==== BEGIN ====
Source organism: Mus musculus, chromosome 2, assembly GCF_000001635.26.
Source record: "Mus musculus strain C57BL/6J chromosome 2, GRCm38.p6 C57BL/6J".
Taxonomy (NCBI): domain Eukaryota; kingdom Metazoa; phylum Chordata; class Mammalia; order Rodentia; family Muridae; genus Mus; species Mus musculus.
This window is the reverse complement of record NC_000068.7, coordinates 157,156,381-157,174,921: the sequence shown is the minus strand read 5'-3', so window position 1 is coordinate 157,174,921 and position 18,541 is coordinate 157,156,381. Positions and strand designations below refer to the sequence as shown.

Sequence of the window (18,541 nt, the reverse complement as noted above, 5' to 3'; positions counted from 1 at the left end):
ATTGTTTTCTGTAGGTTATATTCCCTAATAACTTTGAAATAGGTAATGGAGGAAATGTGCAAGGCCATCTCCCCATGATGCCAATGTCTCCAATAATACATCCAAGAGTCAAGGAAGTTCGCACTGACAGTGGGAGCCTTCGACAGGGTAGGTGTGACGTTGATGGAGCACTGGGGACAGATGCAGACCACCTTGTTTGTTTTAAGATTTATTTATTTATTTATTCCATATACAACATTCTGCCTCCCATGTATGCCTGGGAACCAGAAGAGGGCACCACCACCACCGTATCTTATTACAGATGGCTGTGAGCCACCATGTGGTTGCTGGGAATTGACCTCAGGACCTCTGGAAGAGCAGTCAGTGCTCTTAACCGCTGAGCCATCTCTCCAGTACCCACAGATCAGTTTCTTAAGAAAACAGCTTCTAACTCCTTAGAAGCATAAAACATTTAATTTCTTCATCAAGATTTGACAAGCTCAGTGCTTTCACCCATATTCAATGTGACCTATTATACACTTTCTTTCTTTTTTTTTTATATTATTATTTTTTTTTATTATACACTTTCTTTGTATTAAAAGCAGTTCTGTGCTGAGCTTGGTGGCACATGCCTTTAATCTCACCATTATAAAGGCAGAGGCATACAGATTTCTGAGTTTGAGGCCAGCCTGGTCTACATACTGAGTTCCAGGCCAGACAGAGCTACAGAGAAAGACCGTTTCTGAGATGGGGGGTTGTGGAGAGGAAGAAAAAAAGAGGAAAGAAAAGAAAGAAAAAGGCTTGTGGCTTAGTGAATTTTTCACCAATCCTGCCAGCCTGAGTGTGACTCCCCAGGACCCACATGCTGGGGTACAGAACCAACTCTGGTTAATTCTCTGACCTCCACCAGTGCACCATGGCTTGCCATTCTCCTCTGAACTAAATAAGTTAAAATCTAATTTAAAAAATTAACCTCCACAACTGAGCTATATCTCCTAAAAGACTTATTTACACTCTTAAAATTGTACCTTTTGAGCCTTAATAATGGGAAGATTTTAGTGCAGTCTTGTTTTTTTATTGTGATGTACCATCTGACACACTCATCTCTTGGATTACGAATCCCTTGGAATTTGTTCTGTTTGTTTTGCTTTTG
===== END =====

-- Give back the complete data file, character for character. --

Source organism: Mus musculus, chromosome 2, assembly GCF_000001635.26.
Source record: "Mus musculus strain C57BL/6J chromosome 2, GRCm38.p6 C57BL/6J".
Taxonomy (NCBI): domain Eukaryota; kingdom Metazoa; phylum Chordata; class Mammalia; order Rodentia; family Muridae; genus Mus; species Mus musculus.
This window is the reverse complement of record NC_000068.7, coordinates 157,156,381-157,174,921: the sequence shown is the minus strand read 5'-3', so window position 1 is coordinate 157,174,921 and position 18,541 is coordinate 157,156,381. Positions and strand designations below refer to the sequence as shown.

Sequence of the window (18,541 nt, the reverse complement as noted above, 5' to 3'; positions counted from 1 at the left end):
ATTGTTTTCTGTAGGTTATATTCCCTAATAACTTTGAAATAGGTAATGGAGGAAATGTGCAAGGCCATCTCCCCATGATGCCAATGTCTCCAATAATACATCCAAGAGTCAAGGAAGTTCGCACTGACAGTGGGAGCCTTCGACAGGGTAGGTGTGACGTTGATGGAGCACTGGGGACAGATGCAGACCACCTTGTTTGTTTTAAGATTTATTTATTTATTTATTCCATATACAACATTCTGCCTCCCATGTATGCCTGGGAACCAGAAGAGGGCACCACCACCACCGTATCTTATTACAGATGGCTGTGAGCCACCATGTGGTTGCTGGGAATTGACCTCAGGACCTCTGGAAGAGCAGTCAGTGCTCTTAACCGCTGAGCCATCTCTCCAGTACCCACAGATCAGTTTCTTAAGAAAACAGCTTCTAACTCCTTAGAAGCATAAAACATTTAATTTCTTCATCAAGATTTGACAAGCTCAGTGCTTTCACCCATATTCAATGTGACCTATTATACACTTTCTTTCTTTTTTTTTTATATTATTATTTTTTTTTATTATACACTTTCTTTGTATTAAAAGCAGTTCTGTGCTGAGCTTGGTGGCACATGCCTTTAATCTCACCATTATAAAGGCAGAGGCATACAGATTTCTGAGTTTGAGGCCAGCCTGGTCTACATACTGAGTTCCAGGCCAGACAGAGCTACAGAGAAAGACCGTTTCTGAGATGGGGGGTTGTGGAGAGGAAGAAAAAAAGAGGAAAGAAAAGAAAGAAAAAGGCTTGTGGCTTAGTGAATTTTTCACCAATCCTGCCAGCCTGAGTGTGACTCCCCAGGACCCACATGCTGGGGTACAGAACCAACTCTGGTTAATTCTCTGACCTCCACCAGTGCACCATGGCTTGCCATTCTCCTCTGAACTAAATAAGTTAAAATCTAATTTAAAAAATTAACCTCCACAACTGAGCTATATCTCCTAAAAGACTTATTTACACTCTTAAAATTGTACCTTTTGAGCCTTAATAATGGGAAGATTTTAGTGCAGTCTTGTTTTTTTATTGTGATGTACCATCTGACACACTCATCTCTTGGATTACGAATCCCTTGGAATTTGTTCTGTTTGTTTTGCTTTTG